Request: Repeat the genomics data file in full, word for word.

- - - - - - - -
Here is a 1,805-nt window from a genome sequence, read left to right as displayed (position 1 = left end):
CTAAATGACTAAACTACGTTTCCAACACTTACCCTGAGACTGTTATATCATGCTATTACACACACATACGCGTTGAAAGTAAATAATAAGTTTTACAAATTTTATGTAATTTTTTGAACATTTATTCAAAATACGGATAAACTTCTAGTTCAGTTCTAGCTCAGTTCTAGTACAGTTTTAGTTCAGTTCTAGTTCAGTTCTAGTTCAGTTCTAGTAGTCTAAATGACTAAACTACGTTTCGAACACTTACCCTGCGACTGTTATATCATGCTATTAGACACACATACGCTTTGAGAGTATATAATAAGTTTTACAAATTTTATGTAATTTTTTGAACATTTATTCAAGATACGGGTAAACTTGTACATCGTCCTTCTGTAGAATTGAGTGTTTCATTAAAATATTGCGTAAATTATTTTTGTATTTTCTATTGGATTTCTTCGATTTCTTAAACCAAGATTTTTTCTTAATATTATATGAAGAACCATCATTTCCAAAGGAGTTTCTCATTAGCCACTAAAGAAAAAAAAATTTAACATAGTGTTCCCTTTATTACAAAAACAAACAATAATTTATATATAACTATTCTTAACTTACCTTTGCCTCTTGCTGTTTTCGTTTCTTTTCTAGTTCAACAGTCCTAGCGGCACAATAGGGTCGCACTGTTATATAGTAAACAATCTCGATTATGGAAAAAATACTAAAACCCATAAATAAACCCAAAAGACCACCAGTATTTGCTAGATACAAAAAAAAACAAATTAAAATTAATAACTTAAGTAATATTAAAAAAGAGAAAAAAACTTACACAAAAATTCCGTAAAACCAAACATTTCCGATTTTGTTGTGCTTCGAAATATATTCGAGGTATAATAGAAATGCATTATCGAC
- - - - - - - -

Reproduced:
Here is a 1,805-nt window from a genome sequence, read left to right as displayed (position 1 = left end):
CTAAATGACTAAACTACGTTTCCAACACTTACCCTGAGACTGTTATATCATGCTATTACACACACATACGCGTTGAAAGTAAATAATAAGTTTTACAAATTTTATGTAATTTTTTGAACATTTATTCAAAATACGGATAAACTTCTAGTTCAGTTCTAGCTCAGTTCTAGTACAGTTTTAGTTCAGTTCTAGTTCAGTTCTAGTTCAGTTCTAGTAGTCTAAATGACTAAACTACGTTTCGAACACTTACCCTGCGACTGTTATATCATGCTATTAGACACACATACGCTTTGAGAGTATATAATAAGTTTTACAAATTTTATGTAATTTTTTGAACATTTATTCAAGATACGGGTAAACTTGTACATCGTCCTTCTGTAGAATTGAGTGTTTCATTAAAATATTGCGTAAATTATTTTTGTATTTTCTATTGGATTTCTTCGATTTCTTAAACCAAGATTTTTTCTTAATATTATATGAAGAACCATCATTTCCAAAGGAGTTTCTCATTAGCCACTAAAGAAAAAAAAATTTAACATAGTGTTCCCTTTATTACAAAAACAAACAATAATTTATATATAACTATTCTTAACTTACCTTTGCCTCTTGCTGTTTTCGTTTCTTTTCTAGTTCAACAGTCCTAGCGGCACAATAGGGTCGCACTGTTATATAGTAAACAATCTCGATTATGGAAAAAATACTAAAACCCATAAATAAACCCAAAAGACCACCAGTATTTGCTAGATACAAAAAAAAACAAATTAAAATTAATAACTTAAGTAATATTAAAAAAGAGAAAAAAACTTACACAAAAATTCCGTAAAACCAAACATTTCCGATTTTGTTGTGCTTCGAAATATATTCGAGGTATAATAGAAATGCATTATCGAC